I’m sorry I missed your call; I was in jail on Saturday.

This entry was posted by on Monday, 15 October, 2007 at

This past Saturday, I was privileged enough to be able to schedule a job-shadow with a Washington County Corrections Deputy. This meant I would be following along side a deputy over the course of an 8 hour shift helping out where able, but mainly just watching and asking questions to gain a better understanding of the job.

For the majority of the night we worked intake where all arrestees are patted down, photographed, given an ID bracelet, and all possessions inventoried and bagged. This all occurs before the arrestee is allowed in any other part of the Jail facility to await their actual booking. Essentially this is the prisoner handoff point from officer/deputy to the jail staff.

Right off the bat when I began the shift, we had one come in. He looked like a runner. Turns out we were all wrong.


(click the link for the full article)
Now, I know exactly what happens when someone breaks into a house and fondles the sleeping adult male occupant:

His shiner was much worse about 30 minutes after the booking photo was taken.

Later in the evening we processed another kid who had been pistol-whipped by an individual to whom he had attempted to sell a stolen truck. Seems the kid had just had his nose fixed by a doctor from another encounter with a different individual. Needless to say, he wasn’t having a good day.

When intake was slow, we also did a fed bed moves of inmates which involved just escorting them from one “pod” to another “pod”. This also included walking an inmate out of the maximum security pod and downgrading him to a lower risk “pod”.

All in all, the shift was busy enough to be interesting, but quiet enough that there aren’t too many stories to tell. I can’t imagine what it is like when the place gets busy. While I found the shift to be quite interesting, relaying those interests would seem minor, insignificant and uninteresting to most people. I did find it amusing that I was asked no less than 5 times and within 30 seconds of meeting the deputies: “So, when are you going to apply?”, with a follow up by 2 of the deputies I ran across again later in the night: “So, you’re going to apply, right?”.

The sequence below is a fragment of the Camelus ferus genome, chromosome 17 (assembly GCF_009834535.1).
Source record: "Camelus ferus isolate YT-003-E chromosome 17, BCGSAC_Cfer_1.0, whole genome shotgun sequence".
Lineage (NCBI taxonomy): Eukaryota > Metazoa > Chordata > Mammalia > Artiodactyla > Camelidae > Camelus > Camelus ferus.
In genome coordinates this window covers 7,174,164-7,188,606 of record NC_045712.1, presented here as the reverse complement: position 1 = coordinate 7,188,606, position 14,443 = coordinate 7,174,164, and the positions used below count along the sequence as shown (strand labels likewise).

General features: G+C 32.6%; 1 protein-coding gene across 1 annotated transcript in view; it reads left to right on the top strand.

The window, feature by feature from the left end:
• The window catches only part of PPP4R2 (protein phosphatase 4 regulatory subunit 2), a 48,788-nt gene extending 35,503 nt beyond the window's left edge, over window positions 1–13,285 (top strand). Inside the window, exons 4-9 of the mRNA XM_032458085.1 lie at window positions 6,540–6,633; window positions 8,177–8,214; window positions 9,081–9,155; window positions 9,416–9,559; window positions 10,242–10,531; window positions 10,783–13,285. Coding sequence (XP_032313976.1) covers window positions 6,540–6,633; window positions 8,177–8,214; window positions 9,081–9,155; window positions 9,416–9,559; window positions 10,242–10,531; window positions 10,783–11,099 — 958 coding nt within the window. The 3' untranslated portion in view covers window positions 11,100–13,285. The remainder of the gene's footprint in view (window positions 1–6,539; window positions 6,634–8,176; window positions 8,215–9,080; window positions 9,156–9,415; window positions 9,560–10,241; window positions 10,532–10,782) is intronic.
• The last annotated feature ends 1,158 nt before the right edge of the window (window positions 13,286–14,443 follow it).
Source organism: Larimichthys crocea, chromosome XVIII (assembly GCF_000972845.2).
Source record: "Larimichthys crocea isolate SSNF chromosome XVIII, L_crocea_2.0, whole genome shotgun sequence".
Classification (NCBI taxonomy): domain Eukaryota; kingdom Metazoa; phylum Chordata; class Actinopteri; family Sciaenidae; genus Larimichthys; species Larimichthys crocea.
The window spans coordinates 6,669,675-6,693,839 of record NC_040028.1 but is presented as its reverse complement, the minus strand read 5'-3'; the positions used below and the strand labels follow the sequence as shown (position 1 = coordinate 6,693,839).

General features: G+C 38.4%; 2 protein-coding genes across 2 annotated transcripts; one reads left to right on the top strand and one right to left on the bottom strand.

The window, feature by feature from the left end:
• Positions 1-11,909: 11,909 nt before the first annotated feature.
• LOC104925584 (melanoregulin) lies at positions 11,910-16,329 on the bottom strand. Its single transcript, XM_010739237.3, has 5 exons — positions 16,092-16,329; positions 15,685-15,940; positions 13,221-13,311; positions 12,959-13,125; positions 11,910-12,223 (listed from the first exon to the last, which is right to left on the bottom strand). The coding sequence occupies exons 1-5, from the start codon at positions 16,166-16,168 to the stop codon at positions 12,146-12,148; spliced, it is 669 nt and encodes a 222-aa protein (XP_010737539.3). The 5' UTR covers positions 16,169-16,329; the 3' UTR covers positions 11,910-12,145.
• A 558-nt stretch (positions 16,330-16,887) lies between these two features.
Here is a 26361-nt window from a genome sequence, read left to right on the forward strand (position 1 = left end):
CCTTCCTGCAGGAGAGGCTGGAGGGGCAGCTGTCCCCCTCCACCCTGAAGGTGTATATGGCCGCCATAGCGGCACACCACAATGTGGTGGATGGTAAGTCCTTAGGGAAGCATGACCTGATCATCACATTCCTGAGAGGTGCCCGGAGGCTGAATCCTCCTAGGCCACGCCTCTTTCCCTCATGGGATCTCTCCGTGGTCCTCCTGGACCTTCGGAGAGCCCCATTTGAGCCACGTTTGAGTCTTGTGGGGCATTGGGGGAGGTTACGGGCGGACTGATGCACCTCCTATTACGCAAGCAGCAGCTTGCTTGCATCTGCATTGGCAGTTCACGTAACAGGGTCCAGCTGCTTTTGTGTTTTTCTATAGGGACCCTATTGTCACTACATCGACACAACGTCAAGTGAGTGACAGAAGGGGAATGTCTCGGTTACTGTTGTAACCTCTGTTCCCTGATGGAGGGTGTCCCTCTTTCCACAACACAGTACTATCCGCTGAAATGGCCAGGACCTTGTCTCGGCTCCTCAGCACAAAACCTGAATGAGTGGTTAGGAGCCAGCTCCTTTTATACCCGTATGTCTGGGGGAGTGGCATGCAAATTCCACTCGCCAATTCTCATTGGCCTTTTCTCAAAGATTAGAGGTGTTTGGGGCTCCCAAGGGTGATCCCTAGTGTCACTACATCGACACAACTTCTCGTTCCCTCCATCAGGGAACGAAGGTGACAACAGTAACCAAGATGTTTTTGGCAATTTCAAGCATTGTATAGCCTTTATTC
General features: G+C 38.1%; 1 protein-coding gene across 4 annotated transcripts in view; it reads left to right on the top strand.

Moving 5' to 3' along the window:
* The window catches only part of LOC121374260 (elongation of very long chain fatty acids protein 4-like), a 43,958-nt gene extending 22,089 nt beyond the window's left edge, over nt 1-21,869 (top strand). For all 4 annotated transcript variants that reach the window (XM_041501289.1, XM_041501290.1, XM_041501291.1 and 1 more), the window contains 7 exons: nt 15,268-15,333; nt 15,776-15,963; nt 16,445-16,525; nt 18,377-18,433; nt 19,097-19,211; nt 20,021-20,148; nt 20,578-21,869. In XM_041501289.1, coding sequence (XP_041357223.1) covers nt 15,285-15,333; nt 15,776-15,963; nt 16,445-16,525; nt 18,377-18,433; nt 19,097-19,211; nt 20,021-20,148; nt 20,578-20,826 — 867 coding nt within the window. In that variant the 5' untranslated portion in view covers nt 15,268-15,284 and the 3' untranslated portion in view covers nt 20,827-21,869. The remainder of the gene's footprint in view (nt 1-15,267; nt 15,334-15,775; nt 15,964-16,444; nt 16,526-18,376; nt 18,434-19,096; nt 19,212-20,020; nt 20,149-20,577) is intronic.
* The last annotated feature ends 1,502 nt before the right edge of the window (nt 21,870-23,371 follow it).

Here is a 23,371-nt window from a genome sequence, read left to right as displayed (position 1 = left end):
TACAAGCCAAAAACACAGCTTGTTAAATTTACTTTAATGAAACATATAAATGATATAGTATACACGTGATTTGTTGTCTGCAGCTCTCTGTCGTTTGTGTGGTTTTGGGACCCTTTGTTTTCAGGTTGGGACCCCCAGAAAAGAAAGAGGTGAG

What was even more flattering was the encouragement at the end of the ride-along and job-shadow shifts from both of the deputies I was paired with to apply to the Sheriff’s Reserves. I got the feeling that they wouldn’t have encouraged me if they didn’t have a sense that I would do well in the position.

Next up (outside of the normal Tuesday night classes) will be the K-9 demo on October 27th. Given my track record so far in the Citizen’s Academy classes, I have a feeling I will end up as bait during that class.

And yes, I know you are all dying to see the video of me being tasered. I am still waiting on two classmates to burn the videos to disk. I expect to have that no later than November 6th…. so you’ll all just have to wait… rest assured it will be posted here for you all to enjoy when I do get them.

6 Responses to “I’m sorry I missed your call; I was in jail on Saturday.”

  1. I’m fascinated by all of this. What sparked all the interest in this stuff? I don’t remember you mentioning it in OC… Of course helping break up keggers and pulling over woemn to check out their new boobs isn’t the ideal situation. 😉

    I may have missed it in a post. What brought it on?

  2. Since you asked….

    I made a vague reference to it here: http://acdntlpoet.livejournal.com/115609.html
    But, in re-reading that, I realized I haven’t really delved into it too much around you two, since we met at a time where I had all but forgotten about law enforcement.